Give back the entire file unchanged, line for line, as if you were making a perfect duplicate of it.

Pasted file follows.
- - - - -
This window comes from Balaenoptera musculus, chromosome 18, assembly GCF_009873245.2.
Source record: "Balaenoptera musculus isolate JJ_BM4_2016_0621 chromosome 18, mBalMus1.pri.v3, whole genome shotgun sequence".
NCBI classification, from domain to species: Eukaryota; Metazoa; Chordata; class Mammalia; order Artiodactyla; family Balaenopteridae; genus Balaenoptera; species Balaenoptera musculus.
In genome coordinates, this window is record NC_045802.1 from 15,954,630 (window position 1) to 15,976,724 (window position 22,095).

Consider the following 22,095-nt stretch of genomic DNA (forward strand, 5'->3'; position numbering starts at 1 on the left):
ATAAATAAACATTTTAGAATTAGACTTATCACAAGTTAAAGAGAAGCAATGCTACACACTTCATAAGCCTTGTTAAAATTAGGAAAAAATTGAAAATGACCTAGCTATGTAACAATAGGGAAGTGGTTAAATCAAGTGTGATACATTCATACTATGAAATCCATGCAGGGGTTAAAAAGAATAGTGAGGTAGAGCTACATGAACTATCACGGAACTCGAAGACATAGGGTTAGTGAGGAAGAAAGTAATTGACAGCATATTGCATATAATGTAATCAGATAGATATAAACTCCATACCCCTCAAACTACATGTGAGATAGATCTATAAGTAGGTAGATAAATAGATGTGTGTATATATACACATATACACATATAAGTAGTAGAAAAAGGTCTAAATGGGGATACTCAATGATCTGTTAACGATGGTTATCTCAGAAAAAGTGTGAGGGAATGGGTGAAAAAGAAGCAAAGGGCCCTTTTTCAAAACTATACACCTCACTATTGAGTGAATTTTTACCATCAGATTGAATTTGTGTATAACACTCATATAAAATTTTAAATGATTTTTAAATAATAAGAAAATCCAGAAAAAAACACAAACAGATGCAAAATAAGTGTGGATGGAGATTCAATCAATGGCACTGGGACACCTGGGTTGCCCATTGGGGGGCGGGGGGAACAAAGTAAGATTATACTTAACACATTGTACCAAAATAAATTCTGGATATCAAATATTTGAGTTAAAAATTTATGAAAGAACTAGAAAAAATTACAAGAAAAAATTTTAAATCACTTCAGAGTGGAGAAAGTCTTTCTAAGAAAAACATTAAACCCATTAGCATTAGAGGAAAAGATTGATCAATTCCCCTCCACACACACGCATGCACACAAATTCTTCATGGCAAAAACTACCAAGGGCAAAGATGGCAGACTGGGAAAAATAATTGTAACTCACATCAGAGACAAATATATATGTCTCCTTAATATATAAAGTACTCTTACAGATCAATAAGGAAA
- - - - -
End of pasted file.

This window comes from Balaenoptera musculus, chromosome 18, assembly GCF_009873245.2.
Source record: "Balaenoptera musculus isolate JJ_BM4_2016_0621 chromosome 18, mBalMus1.pri.v3, whole genome shotgun sequence".
NCBI classification, from domain to species: Eukaryota; Metazoa; Chordata; class Mammalia; order Artiodactyla; family Balaenopteridae; genus Balaenoptera; species Balaenoptera musculus.
In genome coordinates, this window is record NC_045802.1 from 15,954,630 (window position 1) to 15,976,724 (window position 22,095).

Consider the following 22,095-nt stretch of genomic DNA (forward strand, 5'->3'; position numbering starts at 1 on the left):
ATAAATAAACATTTTAGAATTAGACTTATCACAAGTTAAAGAGAAGCAATGCTACACACTTCATAAGCCTTGTTAAAATTAGGAAAAAATTGAAAATGACCTAGCTATGTAACAATAGGGAAGTGGTTAAATCAAGTGTGATACATTCATACTATGAAATCCATGCAGGGGTTAAAAAGAATAGTGAGGTAGAGCTACATGAACTATCACGGAACTCGAAGACATAGGGTTAGTGAGGAAGAAAGTAATTGACAGCATATTGCATATAATGTAATCAGATAGATATAAACTCCATACCCCTCAAACTACATGTGAGATAGATCTATAAGTAGGTAGATAAATAGATGTGTGTATATATACACATATACACATATAAGTAGTAGAAAAAGGTCTAAATGGGGATACTCAATGATCTGTTAACGATGGTTATCTCAGAAAAAGTGTGAGGGAATGGGTGAAAAAGAAGCAAAGGGCCCTTTTTCAAAACTATACACCTCACTATTGAGTGAATTTTTACCATCAGATTGAATTTGTGTATAACACTCATATAAAATTTTAAATGATTTTTAAATAATAAGAAAATCCAGAAAAAAACACAAACAGATGCAAAATAAGTGTGGATGGAGATTCAATCAATGGCACTGGGACACCTGGGTTGCCCATTGGGGGGCGGGGGGAACAAAGTAAGATTATACTTAACACATTGTACCAAAATAAATTCTGGATATCAAATATTTGAGTTAAAAATTTATGAAAGAACTAGAAAAAATTACAAGAAAAAATTTTAAATCACTTCAGAGTGGAGAAAGTCTTTCTAAGAAAAACATTAAACCCATTAGCATTAGAGGAAAAGATTGATCAATTCCCCTCCACACACACGCATGCACACAAATTCTTCATGGCAAAAACTACCAAGGGCAAAGATGGCAGACTGGGAAAAATAATTGTAACTCACATCAGAGACAAATATATATGTCTCCTTAATATATAAAGTACTCTTACAGATCAATAAGGAAA